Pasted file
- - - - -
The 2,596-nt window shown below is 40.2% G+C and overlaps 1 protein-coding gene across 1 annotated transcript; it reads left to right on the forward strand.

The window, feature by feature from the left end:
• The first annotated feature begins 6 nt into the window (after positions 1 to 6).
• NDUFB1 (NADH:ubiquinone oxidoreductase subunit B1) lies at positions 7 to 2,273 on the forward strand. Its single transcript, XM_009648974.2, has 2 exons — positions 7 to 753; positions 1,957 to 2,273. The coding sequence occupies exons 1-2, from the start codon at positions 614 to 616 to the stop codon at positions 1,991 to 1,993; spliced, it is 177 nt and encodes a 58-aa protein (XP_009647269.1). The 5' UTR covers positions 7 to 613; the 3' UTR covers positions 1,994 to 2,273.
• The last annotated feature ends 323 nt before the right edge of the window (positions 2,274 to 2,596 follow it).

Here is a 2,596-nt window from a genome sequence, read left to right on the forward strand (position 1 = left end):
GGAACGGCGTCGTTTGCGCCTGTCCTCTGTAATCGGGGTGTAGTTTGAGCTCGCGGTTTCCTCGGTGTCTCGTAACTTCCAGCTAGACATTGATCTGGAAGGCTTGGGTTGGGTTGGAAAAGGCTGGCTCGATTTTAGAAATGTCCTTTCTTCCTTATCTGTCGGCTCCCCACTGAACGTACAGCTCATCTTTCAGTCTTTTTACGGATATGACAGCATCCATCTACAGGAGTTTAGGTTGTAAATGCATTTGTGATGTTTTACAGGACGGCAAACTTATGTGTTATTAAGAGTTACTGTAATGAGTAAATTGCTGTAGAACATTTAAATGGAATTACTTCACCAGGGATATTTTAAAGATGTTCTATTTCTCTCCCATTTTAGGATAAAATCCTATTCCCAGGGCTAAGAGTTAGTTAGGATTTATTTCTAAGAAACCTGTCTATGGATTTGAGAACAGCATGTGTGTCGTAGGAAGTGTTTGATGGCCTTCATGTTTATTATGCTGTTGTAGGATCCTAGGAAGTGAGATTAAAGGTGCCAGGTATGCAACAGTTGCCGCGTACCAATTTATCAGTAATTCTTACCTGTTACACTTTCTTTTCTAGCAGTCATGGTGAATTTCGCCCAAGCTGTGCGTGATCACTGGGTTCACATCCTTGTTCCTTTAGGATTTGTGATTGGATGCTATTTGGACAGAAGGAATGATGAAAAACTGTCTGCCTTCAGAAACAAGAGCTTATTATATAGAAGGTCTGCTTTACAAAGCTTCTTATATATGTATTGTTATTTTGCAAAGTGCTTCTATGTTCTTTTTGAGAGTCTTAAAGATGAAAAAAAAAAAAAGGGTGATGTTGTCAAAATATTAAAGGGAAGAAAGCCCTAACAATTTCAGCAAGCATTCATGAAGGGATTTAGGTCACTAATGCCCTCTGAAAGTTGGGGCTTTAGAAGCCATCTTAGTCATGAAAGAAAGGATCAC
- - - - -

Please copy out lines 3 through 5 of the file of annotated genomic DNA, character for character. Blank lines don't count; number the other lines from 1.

• The first annotated feature begins 6 nt into the window (after positions 1 to 6).
• NDUFB1 (NADH:ubiquinone oxidoreductase subunit B1) lies at positions 7 to 2,273 on the forward strand. Its single transcript, XM_009648974.2, has 2 exons — positions 7 to 753; positions 1,957 to 2,273. The coding sequence occupies exons 1-2, from the start codon at positions 614 to 616 to the stop codon at positions 1,991 to 1,993; spliced, it is 177 nt and encodes a 58-aa protein (XP_009647269.1). The 5' UTR covers positions 7 to 613; the 3' UTR covers positions 1,994 to 2,273.
• The last annotated feature ends 323 nt before the right edge of the window (positions 2,274 to 2,596 follow it).